Edge Computing: Redefining Cloud Infrastructure for a Decentralized World

Paul Korzeniowski · Feb 13, 2024 · 6 minute read

Edge computing

While the cloud has put almost unlimited processing power at our fingertips, it’s not always necessary to upload your data from point A to cloud B and back again. Edge computing is helping to unlock the full power of the cloud. It’s like having a mini data center right next to your users, crunching numbers, and handling requests at lightning speed. 

What is Edge Computing?

Edge computing is the practice of extracting intelligence from the data’s source where it is generated, before sending it to a database in the cloud. Computer processing usually occurs in one of two places: large corporate data centers or end-user systems like laptops, desktops, and smartphones. Somewhere between the two lies edge computing. This involves processing and analyzing your data at the “edge” of the network, such as in IoT devices, security cameras, and user devices like your smartwatch. This information design is fueling a new generation of solutions that empowers organizations with actionable, real-time data.

Prior to edge computing, companies had two infrastructure design choices:

1. Send data to the central server, which was built to process large chunks of information.

2. Keep it local to do simple processing.

But in some cases, these options aren’t able to sufficiently provide employees, customers, and partners with access to real-time information. Local systems may lack the necessary processing power, and sending data to central cloud systems isn’t always practical. 

Edge computing solves the dilemma by bringing intelligence closer to the data generation source. There, data is collected, correlated, analyzed, delivered, and acted upon immediately. Real-time information becomes more accessible. Though in its infancy, edge computing is expected to grow exponentially. The global edge computing market size was valued at over $16 billion in 2023 and is expected to grow at a rate of 37.9% until 2030, according to Grand View Research.

Will Edge Computing Replace the Cloud?

On the contrary, edge computing works together with the cloud to provide flexible solutions, whatever your data collection and analysis needs. For real-time, on-the-spot computations, like traffic data from a highway camera, the edge model is ideal. Uploading larger amounts of data to the cloud provides a centralized location for large-scale analytics. Together, they offer comprehensive insights into performance and power initiatives such as asset performance management and machine learning use cases.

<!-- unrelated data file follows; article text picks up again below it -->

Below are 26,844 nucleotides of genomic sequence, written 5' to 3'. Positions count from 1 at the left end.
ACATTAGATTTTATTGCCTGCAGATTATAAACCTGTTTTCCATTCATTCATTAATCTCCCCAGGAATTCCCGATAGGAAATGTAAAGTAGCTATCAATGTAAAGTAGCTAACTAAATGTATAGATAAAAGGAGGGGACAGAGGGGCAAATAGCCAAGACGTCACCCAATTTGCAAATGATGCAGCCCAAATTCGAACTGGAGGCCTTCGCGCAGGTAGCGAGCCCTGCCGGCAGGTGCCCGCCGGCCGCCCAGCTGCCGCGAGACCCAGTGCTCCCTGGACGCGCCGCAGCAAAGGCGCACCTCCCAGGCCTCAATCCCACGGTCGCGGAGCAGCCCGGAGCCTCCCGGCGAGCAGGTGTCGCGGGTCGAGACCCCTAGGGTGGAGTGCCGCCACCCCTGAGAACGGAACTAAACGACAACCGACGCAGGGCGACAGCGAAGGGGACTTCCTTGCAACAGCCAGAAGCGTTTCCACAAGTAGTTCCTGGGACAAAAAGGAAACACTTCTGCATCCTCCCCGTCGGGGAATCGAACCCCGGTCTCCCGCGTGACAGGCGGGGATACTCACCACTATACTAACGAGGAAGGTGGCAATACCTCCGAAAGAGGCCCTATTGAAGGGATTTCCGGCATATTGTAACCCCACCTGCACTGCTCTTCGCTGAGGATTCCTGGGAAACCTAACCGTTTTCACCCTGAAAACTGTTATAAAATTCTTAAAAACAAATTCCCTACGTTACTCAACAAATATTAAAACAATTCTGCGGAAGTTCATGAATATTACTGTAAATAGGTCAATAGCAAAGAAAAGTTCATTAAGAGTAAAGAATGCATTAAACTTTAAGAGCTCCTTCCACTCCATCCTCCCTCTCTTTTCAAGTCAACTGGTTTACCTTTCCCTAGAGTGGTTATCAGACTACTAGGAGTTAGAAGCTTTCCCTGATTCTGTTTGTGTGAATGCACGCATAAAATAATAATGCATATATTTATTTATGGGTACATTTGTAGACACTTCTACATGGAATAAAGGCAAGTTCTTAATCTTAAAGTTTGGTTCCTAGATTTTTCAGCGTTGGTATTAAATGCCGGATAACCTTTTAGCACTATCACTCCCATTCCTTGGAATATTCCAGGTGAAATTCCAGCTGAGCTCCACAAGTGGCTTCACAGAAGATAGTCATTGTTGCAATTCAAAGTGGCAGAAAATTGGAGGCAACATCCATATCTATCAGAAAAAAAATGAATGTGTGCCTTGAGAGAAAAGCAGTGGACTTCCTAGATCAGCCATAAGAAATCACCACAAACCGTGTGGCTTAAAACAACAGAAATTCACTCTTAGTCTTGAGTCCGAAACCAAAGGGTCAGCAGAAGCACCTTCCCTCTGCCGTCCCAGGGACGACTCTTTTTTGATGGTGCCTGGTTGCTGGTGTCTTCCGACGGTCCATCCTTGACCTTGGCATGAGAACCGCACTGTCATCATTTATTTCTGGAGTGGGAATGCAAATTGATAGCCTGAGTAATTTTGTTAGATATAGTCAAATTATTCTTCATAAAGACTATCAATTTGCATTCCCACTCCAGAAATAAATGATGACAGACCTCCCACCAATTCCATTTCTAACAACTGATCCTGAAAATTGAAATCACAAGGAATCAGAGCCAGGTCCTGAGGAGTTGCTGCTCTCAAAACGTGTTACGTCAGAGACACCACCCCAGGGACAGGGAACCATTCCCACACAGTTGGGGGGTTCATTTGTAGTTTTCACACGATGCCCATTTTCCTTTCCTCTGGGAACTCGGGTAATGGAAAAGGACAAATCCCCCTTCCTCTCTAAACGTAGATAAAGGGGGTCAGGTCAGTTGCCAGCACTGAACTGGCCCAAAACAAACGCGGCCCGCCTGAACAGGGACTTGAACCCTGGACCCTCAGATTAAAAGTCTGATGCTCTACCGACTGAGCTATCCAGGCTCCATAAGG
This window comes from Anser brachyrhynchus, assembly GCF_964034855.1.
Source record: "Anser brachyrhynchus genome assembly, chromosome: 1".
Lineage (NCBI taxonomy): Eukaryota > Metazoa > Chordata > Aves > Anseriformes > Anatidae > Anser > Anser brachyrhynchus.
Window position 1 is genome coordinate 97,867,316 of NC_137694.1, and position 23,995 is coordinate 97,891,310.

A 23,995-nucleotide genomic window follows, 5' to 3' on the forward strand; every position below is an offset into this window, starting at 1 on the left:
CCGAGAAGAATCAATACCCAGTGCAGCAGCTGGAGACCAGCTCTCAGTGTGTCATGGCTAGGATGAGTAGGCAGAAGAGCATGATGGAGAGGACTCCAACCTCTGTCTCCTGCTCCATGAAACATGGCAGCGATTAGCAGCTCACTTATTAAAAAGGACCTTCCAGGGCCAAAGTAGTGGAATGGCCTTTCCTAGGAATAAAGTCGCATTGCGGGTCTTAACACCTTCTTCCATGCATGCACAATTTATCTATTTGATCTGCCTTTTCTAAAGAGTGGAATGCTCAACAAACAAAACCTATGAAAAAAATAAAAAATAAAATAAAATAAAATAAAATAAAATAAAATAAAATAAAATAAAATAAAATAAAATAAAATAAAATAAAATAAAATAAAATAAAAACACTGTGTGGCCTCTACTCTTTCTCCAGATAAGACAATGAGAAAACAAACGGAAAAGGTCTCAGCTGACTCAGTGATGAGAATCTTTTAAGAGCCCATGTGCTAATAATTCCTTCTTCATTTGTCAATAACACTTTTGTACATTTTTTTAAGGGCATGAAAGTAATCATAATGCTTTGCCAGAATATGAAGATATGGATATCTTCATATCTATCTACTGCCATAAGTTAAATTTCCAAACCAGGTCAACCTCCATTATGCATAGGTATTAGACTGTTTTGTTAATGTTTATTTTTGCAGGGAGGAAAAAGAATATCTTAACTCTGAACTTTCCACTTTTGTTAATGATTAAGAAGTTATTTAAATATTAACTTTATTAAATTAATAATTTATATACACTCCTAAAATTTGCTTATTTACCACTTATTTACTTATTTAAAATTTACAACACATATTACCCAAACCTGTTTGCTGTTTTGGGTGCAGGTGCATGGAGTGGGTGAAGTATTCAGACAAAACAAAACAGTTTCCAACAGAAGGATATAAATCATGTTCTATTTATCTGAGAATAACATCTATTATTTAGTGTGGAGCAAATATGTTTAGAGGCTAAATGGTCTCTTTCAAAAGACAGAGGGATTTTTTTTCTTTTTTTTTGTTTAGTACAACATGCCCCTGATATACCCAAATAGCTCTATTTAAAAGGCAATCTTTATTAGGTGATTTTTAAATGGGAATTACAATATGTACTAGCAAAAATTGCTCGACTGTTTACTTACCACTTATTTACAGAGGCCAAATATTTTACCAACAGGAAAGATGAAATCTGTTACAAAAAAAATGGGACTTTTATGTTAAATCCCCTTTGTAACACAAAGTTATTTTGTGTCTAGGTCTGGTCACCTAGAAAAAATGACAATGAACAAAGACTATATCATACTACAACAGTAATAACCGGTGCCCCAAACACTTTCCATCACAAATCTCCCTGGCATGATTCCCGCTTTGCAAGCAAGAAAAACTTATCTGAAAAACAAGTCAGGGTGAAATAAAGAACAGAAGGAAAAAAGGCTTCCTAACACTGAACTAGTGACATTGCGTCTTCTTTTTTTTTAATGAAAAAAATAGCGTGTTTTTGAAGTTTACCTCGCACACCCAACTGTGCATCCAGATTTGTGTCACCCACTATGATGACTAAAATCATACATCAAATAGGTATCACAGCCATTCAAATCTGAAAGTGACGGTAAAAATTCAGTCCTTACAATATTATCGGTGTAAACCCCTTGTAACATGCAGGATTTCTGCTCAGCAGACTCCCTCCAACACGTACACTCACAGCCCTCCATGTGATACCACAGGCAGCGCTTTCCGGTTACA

Why are Companies so Interested in the Edge?

Edge computing works well with intelligent, machine-to-machine interactions. It typically relies on Internet of Things (IoT) devices. These small, powerful hardware systems move information via the Internet Protocol. This setup provides many benefits that lower data processing footprints. Here are a few of the reasons edge computing has become a transformative trend in cloud architecture:

Access Real-Time Data

Most organizations are drowning in a sea of data, much of it stale and irrelevant. While they diligently collect information like daily product arrivals, the ability to glean actionable insights and react in real time remains elusive. 

Enter edge computing. By decentralizing processing and consolidating data points locally, edge platforms act as intelligent gateways, feeding only the most relevant information to the cloud. This not only reduces the processing burden on central servers but also unlocks transformative use cases impossible with traditional approaches.

In healthcare, for instance, edge applications can empower real-time patient monitoring. Vital signs are analyzed locally, triggering immediate alerts and facilitating faster responses to critical events. This not only enhances patient care but also optimizes resource allocation for healthcare providers.

Reduce Bandwidth Needs

With IoT, special-purpose computer systems collect and process information about a wide and growing number of items. They perform tasks like monitoring the movement and delivery of a shipment of the latest headphones as they travel from the production line to the customer’s home.